Results tagged “ISS”

Conrad Foundation and Nanoracks To Fly Student Payloads in Space

"Nancy Conrad, founder and chairman of the Conrad Foundation, today announced the Foundation has joined forces with NanoRacks LLC, the leading company for low-earth orbit utilization, to launch a new program called DreamUp. The program will assist students in raising money to participate in a unique educational experience - conducting experiments in the microgravity of space. DreamUp is the first program to enable students to use American Express(R) Membership Rewards(R) points to fund student experiments onboard the International Space Station (ISS)."

The SpaceX Dragon spacecraft launched by the Falcon 9 rocket on May 22 is seen flying under the International Space Station at a distance of about 1.5 miles on May 24. While in this ISS "zone," tests verified rendezvous and communications capabilities between the uncrewed capsule and the orbiting laboratory.

This is one of a series of photos taken by Expedition 31 Flight Engineer Don Pettit aboard the International Space Station, at the time located over the Western Pacific, showing a shadow of the moon created by the May 20 solar eclipse, as the shadow spreads across cloud cover on Earth.

Watch these videos of the reaction of the SpaceX employees on hearing Dragon was in orbit and the solar panels had deployed as well as watching Elon Musk's as the Falcon 9 is launched.

SpaceX has released this first look inside the Dragon spacecraft in orbit preparing for its attempted rendezvous with the International Space Station three days from now. The Dragon spacecraft has 306 kilograms of non-critical food and crew provisions headed to the ISS. The Dragon spacecraft also has another 154 kilograms of non-critical utilization payloads including a NanoRacks Module student experiments and ice bricks.

The SpaceX Dragon capsule, which on Tuesday became the first commercially developed and built spacecraft to launch to the International Space Station, is carrying among its cargo a suite of 15 science experiments designed by students.

Dragon Has Student Payloads Aboard

SpaceX Dragon Transports Student Experiments to Space Station

"The SpaceX Dragon capsule, which on Tuesday became the first commercially developed and built spacecraft to launch to the International Space Station, is carrying among its cargo a suite of 15 science experiments designed by students. Known collectively as Aquarius, the experiments will assess the effects of microgravity on physical, chemical and biological systems. The students have been immersed in every facet of research, from definition of the investigation to experiment design, proposal writing and a formal NASA proposal review for selection of flight experiments."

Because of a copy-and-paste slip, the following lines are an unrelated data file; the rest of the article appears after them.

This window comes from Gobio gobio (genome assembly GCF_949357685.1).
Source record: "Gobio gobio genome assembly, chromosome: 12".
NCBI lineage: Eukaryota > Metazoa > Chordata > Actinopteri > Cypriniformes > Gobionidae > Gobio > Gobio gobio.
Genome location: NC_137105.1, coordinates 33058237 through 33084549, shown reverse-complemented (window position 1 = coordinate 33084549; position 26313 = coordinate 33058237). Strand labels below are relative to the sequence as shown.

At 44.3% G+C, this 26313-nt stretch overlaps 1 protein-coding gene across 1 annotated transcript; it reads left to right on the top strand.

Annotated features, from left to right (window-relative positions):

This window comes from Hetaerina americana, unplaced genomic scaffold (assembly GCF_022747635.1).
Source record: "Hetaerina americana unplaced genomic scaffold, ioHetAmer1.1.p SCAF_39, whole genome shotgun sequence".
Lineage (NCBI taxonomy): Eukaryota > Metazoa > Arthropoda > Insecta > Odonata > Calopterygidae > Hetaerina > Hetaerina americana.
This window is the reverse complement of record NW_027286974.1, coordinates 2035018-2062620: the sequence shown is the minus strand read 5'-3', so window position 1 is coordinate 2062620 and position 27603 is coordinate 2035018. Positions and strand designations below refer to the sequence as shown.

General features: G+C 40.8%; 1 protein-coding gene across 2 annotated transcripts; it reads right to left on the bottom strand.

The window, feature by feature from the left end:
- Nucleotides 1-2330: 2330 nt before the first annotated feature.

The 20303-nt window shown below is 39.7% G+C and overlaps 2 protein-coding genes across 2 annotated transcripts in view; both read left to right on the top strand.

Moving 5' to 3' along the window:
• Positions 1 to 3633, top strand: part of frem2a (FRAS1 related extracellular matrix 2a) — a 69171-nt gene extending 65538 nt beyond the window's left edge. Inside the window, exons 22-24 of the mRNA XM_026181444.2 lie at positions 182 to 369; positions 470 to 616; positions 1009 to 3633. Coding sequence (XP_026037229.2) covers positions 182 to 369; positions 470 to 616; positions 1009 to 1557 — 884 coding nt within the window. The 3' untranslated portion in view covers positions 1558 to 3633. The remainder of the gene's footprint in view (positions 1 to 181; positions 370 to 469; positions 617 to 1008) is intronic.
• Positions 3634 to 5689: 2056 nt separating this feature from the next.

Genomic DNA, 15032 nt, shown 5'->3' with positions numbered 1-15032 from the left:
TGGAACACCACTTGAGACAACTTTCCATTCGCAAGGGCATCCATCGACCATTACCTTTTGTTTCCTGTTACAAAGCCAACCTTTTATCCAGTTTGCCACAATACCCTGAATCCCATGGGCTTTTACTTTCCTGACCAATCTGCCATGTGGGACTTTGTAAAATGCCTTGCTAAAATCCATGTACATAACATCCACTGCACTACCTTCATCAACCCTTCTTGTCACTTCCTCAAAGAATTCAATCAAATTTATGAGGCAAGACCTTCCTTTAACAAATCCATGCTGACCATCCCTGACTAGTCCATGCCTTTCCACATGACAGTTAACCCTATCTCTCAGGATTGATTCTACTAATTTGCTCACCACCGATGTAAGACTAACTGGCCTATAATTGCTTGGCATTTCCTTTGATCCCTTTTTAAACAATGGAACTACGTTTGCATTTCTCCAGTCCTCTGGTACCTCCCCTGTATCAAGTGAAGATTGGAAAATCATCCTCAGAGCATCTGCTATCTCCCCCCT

At 3:44 a.m. EDT a SpaceX Falcon 9 rocket with the Dragon spacecraft successfully lifted off from the Cape Canaveral Air Force Space Station launch complex 40 for its maiden voyage to the International Space Station on its second demonstration flight as part of the NASA Commercial Orbital Transportation Services program.

In this week at NASA the three newest residents of the International Space Station were greeted by their Expedition 31 crewmates after their Soyuz capsule docked safely with the orbiting laboratory following its two day-plus journey from Kazakhstan. Soyuz commander Gennady Padalka, NASA flight engineer Joe Acaba, and Russian flight engineer Sergei Revin are slated to spend the next five months on the station.

NASA Public Affairs Officer Amiko Kauderer talks with Sean O'Rourke, Lead Visiting Vehicle Officer for SpaceX Dragon, about the coordination between NASA and SpaceX for the upcoming launch and docking of the first commercial cargo craft to visit the International Space Station.

Expedition 31 crew members Gennady Padalka, Joe Acaba and Sergei Revin were welcomed aboard the International Space Station after the hatches opened Thursday at 4:10 a.m. EDT.

Expedition 31 Leaves Earth

NASA Flight Engineer Joseph Acaba, Russian Soyuz Commander Gennady Padalka and Flight Engineer Sergei Revin blasted off for the International Space Station at 10:01 p.m. CDT Tuesday, May 14 (9:01 a.m. Baikonur time on May 15), from the Baikonur Cosmodrome in Kazakhstan.